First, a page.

Oklahoman lawmakers oppose STOLI

Wednesday, April 16th 2008, 11:46 pm
By: News 9

By Jennifer Pierce, NEWS 9

Some state lawmakers are pushing a bill that would stop investors from preying on the elderly.
The investors are selling ‘free' life insurance policies, but lawmakers said there's nothing free about them.

Oklahoma lawmakers say Senate Bill 1980 is protecting seniors and want to be the first state to go after the brokers that sell life insurance policies, but seniors are worried the bill may not offer them full protection.

These seniors may not know it but they could be gambling away their life insurance policies.

"A senior is lured into buying life insurance on themselves and then at the end of the contestability period of the life insurance policy they then sell it to a broker," Sen. Sean Burrage (D) District 12 said.

The broker pays the premium and gets the death benefits. It's called STOLI or Stranger-Originated Life Insurance.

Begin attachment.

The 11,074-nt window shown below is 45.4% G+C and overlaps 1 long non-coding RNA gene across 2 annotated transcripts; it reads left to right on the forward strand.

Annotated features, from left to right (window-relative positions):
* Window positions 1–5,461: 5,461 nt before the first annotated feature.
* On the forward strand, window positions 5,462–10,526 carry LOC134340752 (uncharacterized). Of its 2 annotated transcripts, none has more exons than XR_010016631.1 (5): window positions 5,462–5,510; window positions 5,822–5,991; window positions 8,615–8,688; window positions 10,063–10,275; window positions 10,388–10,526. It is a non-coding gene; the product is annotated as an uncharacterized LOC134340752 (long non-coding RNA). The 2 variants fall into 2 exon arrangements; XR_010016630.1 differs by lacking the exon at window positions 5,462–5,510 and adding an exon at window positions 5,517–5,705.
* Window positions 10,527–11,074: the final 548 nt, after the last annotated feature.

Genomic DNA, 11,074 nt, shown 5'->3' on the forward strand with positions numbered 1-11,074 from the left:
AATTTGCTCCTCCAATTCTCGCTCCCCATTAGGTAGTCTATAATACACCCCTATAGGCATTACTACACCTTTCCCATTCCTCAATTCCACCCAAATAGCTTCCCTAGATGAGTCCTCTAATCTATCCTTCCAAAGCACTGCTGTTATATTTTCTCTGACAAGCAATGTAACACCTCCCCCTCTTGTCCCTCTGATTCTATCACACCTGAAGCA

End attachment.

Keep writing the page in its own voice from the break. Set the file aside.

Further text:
"It's a transaction we want to stop in the state of Oklahoma," Burrage said.

But some seniors want the option of buying or selling at any time.

"At 80-years-old, I have no income, resources or no additional income resources," Elizabeth Walker said. "So, if I could sell the policy even at say 50 percent of the face value, why not leave this an open commerce area? Why have a state law?"

Estate attorney, Bryan Evans also has problems with the STOLI bill.

"Many times you see a senior that has a life insurance policy and they become ill, well they need the money now," Evans said. "They need the money for health benefits, for health insurance, for medical care."

But lawmakers said they want what is in the best interest of elderly Oklahomans.

"Many times in these STOLI transactions, the seniors don't know what they're getting into, they don't know the tax implications," Burrage said.

The bill would only affect those who enter into a STOLI transaction and not someone who buys a policy and later decides they don't want it and sells it.

STOLI schemes have been reported in Florida and California. Only recently has the Oklahoma Insurance Commissioner received reports of it happening in the state.